To be an entrepreneur has always required a significant element of showmanship. If customers are to be interested in a product, it helps immeasurably if they are first entranced by the person who represents that product, whether the salesperson, the spokesperson or the company CEO. Ron Shaw, president and CEO of Pilot Pen Corp. of America, started his business career in sales, pushing pens to Mom-and-Pop stationary stores. After he moved into the executive suite, he also sometimes acted as the public face of his brand, in both paid and unpaid media. But he really started out in show business, first as a child musician, then as a stand-up comic. In Pilot Your Life: How to Create the Career You Want (Emmis Books) he argues that it was this early training in “working the room” that has been crucial to his success in business. The book is written with Richard Krevolin and Phil Ehrenkranz.
Shaw was born Ronald Schurowitz in Philadelphia in 1938. His family left the city 10 years later after a series of escalating ant-Semitic incidents which included the vandalizing of the family business — a candy store — and several attacks on Shaw himself. The worst of these, which he describes in harrowing detail, but also says was a very early turning point in his life, involved a gang of neighborhood kids throwing him in front of a street trolley.
He was saved because the street was icy and he slid out of the trolley’s path. “As I skidded across Chelton Avenue,” he writes, “I had a revelation of the gift of life I had been given. Since then, I have grasped the irony that I was saved by slipping: I hate cold and ice, but if it hadn’t been for those cold, icy conditions that winter day, I’d be dead instead of writing this book.”
His family arrived in Miami in 1948 when he was nine. His father was promptly swindled out of his life savings by his partner in a dry cleaning business, and Shaw quickly moved from having a paper route to a regular weekly gig on a local radio show called Youth Round-Up. When the program folded, several years later, it enjoyed a 13-week run on television and then morphed into a troupe which toured the USO clubs of military bases in Florida, as the “Youth Round-Up Stars on Parade.” A few months in, at the age of 15, Shaw took over for the troupe’s absent comedian, launching a seven-year career in stand-up. He left show business at the age of 22 when he got married, started as a salesman for Bic pens, moved up the management chain and then, eventually to Pilot, where he worked his way into the top job.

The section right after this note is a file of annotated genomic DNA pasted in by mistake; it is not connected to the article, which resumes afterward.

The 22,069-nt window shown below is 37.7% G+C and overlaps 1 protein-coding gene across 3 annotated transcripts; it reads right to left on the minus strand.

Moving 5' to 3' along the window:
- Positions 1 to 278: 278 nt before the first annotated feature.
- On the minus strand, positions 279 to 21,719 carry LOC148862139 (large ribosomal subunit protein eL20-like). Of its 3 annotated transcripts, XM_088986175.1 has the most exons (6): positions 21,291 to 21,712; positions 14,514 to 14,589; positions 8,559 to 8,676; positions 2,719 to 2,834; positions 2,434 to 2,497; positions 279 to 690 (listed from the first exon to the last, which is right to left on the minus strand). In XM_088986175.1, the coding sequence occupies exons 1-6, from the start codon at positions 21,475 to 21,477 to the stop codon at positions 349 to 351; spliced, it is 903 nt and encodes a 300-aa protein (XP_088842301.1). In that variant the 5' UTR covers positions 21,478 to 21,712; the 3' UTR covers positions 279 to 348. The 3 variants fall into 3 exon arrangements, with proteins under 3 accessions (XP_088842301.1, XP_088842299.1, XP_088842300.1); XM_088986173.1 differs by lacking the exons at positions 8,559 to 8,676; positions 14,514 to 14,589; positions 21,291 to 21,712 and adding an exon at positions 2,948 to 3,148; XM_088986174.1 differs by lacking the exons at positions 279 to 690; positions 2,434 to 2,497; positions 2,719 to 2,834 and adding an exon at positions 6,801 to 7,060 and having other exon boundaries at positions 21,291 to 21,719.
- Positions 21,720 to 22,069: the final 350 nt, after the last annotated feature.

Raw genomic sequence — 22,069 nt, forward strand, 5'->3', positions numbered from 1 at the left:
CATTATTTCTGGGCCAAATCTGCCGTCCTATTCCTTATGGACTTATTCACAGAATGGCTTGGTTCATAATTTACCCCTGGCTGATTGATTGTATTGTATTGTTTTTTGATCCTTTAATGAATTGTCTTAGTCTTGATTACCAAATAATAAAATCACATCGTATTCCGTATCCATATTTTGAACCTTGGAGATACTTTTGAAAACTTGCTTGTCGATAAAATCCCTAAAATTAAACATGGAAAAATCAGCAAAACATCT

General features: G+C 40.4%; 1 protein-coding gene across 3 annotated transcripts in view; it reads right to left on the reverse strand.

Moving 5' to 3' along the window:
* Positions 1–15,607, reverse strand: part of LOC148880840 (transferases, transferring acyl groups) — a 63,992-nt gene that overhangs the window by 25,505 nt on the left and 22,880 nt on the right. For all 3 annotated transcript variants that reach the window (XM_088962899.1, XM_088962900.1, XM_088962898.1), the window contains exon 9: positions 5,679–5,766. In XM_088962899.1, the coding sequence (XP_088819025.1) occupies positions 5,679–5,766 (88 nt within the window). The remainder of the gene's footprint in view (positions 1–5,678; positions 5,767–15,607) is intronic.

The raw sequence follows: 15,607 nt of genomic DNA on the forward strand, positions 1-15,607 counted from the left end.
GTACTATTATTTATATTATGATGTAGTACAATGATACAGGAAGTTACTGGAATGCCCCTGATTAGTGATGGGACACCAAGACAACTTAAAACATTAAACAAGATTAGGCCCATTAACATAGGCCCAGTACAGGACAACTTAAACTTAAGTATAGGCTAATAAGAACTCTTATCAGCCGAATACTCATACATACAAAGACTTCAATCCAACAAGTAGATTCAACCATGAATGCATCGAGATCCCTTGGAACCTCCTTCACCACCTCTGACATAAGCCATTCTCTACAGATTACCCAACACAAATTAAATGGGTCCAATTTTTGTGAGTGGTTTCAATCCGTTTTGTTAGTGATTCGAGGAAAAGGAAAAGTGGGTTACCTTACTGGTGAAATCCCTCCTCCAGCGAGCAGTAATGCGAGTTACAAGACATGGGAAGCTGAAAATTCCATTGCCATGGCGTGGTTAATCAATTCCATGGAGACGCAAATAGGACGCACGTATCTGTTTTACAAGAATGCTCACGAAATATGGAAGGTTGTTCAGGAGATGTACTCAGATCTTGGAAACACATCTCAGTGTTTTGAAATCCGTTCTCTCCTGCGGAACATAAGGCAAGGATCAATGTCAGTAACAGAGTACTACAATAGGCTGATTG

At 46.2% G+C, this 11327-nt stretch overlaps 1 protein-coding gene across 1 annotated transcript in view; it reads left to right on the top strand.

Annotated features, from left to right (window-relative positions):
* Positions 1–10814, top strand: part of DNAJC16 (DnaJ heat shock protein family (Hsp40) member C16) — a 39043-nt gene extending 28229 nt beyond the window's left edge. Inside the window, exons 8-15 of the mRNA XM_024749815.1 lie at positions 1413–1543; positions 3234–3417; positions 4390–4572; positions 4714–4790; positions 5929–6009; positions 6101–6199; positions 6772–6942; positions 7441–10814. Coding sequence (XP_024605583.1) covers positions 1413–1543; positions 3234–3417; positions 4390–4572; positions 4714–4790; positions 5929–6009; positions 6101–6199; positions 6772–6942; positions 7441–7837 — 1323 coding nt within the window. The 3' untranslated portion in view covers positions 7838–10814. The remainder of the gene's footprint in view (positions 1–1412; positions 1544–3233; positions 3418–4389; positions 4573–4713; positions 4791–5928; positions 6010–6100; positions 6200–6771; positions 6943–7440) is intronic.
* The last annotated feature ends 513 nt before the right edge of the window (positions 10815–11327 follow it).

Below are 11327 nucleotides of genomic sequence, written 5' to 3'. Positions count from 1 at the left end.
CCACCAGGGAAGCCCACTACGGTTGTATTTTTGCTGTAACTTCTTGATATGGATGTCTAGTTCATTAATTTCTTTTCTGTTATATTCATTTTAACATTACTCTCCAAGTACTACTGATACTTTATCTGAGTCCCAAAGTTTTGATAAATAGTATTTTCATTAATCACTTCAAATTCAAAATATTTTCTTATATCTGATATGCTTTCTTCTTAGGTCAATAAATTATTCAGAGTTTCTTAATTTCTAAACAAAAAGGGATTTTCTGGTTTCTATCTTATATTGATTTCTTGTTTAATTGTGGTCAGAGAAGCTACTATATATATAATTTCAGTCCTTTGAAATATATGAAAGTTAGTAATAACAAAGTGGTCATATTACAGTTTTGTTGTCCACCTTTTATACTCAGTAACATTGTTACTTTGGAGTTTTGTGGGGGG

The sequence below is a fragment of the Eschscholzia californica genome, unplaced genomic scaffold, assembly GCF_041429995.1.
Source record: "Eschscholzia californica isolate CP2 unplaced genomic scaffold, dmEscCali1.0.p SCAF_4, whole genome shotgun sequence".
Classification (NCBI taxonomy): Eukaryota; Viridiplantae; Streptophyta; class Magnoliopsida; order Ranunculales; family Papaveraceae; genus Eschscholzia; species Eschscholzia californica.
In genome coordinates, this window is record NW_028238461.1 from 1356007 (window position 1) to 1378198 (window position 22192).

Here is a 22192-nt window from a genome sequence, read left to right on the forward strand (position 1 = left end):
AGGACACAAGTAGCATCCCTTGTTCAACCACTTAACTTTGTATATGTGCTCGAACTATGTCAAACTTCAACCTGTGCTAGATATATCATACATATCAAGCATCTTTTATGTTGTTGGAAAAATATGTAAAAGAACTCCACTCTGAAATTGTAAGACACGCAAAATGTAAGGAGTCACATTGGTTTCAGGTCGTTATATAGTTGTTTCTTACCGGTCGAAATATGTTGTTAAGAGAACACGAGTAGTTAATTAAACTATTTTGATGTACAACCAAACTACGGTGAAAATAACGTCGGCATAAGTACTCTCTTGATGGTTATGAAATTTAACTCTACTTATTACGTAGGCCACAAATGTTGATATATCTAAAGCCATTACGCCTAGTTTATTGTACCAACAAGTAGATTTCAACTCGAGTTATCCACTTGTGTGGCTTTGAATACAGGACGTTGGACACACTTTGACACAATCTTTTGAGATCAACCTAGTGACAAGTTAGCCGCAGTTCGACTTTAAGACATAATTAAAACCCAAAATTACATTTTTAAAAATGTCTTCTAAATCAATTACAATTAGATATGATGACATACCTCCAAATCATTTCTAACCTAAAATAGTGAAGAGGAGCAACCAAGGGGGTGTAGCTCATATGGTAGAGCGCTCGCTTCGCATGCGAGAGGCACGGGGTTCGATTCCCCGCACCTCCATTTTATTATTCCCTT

All of this does something to explain the book’s format. It consists of 34 generally short chapters, most of them prefaced by a joke or comic anecdote, most of them marrying together elements of Shaw’s personal history with advice for the aspiring executive. In a sense, the book is a double hybrid — a memoir linked to a business advice book, with the memoir split between Shaw’s experiences in show business and his experiences in the world of commerce.
This does not always work as well as it might. The book often attempts to be too many things to too many people.
It is, above all else, a careful book: Shaw thanks everyone who should be thanked, mentions everyone who should be mentioned, and stresses the business and social verities that ought to be stressed: It’s important to believe in yourself, to be persistent, to take chances; it’s also important to polish your shoes. What is missing is an element of salt, of sting, although this is often implied, just around the corner from the show biz experiences and business deals that he ably describes.
It feels as if Shaw has deprived himself of his most powerful ammunition by erring on the side of being inoffensive, as when he sums up a chapter on litigation after cautioning against frivolous legal dickering, by writing: “When you truly believe that an important principle would be endangered if you failed to take every legal step to protect it, then by all means, stand firm and sue the [expletive deleted].”
Not my edit: his. And the point is not that business memoirs or advice books need unexpurgated obscenity, but that they need punch; they sometimes need to be blunt, rather than blunted.
A deeper issue, along the same lines, concerns his early changing of his name. “When I was sixteen and had been doing comedy for about a year,” he writes, “I thought I might jump-start my career by changing my name from Ronald Schurowitz to something that would be a little easier to pronounce. The only hitch was that I had received a small fourteen-karat gold ring from my parents for my Bar Mitzvah with the initials RS on it. I didn’t want to have to stop wearing it on stage, so I limited myself to picking a new last name that started with S.” His great uncle suggested Shaw and he liked the way it sounded. “It rolls off the tongue with grace and ease,” he continues. “So, that’s how I became — Ronnie Shaw!”
As an author, Shaw was certainly straightforward, at the very beginning of the book, in detailing his early and personal experience with anti-Semitism. Once done with that section, however, he is done with it. One wonders — given that overt discrimination against Jews persisted into the 1950s in covenants, in real estate deeds, quotas for college admissions and restrictions on club memberships — how this affected Shaw, both on stage and afterward in his business career. He doesn’t say. And one wonders what has been lost in the smoothing.
The humor that introduces most chapters is also rather loosely tied to the content that follows. Chapter 20, for example, “Protect Your Name,” which deals with legal issues, starts with this courtroom-based joke: